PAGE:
"At The Way we understand, scripturally and theologically, there is no separation between justice and righteousness," Battle says. In other words, walking with God requires an active pursuit of justice, without which there can be no salvation.
"To me being Christian means f---ing s--- up," Clarendon says. "That's what Jesus came to do. It means disrupting and fighting for the most marginalized people."
Battle introduced Clarendon to queer theology -- religious ideas that are inclusive of queer people and the critical exploration of ideas that are exclusive. While majoring in American studies, Clarendon sought book after book on what he refers to as the "clobber passages" -- Biblical verses used to condemn LGBTQ identity, specifically same-sex relationships. Genesis 19, Leviticus 18:22, Leviticus 20:13, Romans 1:21-28, 1 Corinthians 6: 9-10, and 1 Timothy 1:10.
"It was this deep journey of seeking knowledge and answers," Clarendon says. "And then I journaled and just cried."
Heading into his senior year, Clarendon cut his hair into a blond mohawk. They'd always wanted one. Clarendon also started speaking more publicly about their queer identity. And she led the Golden Bears to the program's first Final Four, which felt like direct affirmation from God. "I think the genuineness and authenticity was, like, coming out because I finally felt OK," Clarendon says. "And I was just shining because I just felt like God was like, 'You got this. Actually, I made you this way.'"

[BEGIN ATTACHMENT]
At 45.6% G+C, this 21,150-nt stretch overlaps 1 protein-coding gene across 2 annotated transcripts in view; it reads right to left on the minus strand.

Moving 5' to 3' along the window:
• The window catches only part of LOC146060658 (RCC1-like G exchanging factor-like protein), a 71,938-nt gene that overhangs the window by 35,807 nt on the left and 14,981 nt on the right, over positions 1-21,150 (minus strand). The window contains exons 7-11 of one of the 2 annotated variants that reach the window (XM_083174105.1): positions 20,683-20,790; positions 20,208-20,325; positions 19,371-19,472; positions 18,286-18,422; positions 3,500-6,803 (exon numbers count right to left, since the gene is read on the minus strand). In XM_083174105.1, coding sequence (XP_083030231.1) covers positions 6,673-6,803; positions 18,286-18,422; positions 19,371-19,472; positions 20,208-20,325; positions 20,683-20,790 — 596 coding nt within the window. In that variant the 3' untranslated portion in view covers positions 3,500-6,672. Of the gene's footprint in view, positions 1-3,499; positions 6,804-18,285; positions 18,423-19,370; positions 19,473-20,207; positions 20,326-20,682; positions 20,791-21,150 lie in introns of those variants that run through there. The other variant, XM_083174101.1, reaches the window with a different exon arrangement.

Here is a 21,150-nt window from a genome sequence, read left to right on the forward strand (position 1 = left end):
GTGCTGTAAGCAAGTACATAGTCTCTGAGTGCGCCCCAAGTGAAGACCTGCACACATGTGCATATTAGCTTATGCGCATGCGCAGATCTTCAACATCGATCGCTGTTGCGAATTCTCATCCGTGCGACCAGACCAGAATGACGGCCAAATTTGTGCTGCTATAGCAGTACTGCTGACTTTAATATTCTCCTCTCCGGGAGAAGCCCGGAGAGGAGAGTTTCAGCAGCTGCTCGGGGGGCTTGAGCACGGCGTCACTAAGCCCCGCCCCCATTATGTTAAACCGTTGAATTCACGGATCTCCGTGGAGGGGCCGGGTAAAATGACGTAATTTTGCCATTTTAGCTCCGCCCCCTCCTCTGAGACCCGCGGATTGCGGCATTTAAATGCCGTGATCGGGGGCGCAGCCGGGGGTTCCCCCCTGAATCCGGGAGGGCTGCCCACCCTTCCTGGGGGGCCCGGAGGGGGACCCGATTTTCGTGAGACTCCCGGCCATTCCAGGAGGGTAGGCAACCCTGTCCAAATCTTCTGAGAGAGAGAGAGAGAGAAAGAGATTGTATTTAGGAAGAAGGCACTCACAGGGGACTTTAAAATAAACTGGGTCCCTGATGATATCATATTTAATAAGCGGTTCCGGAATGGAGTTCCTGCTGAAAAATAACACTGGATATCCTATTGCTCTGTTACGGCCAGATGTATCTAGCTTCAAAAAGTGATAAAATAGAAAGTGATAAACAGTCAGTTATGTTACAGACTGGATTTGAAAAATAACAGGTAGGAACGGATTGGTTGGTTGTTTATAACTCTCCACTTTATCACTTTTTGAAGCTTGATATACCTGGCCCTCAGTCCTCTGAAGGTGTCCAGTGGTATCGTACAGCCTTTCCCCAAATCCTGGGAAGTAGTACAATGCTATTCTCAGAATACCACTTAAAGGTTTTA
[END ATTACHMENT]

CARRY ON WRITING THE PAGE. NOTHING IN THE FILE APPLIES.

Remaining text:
"Witnessing Layshia process through pain -- and still resisted becoming bitter, despite the experiences they've had -- was just something to behold," Battle says. "Justice is also healing from that kind of trauma and not being separated from the things and the existences that give us life. Layshia is doing that work, has done that work and wants to invite as many folk along to have access to life in that way."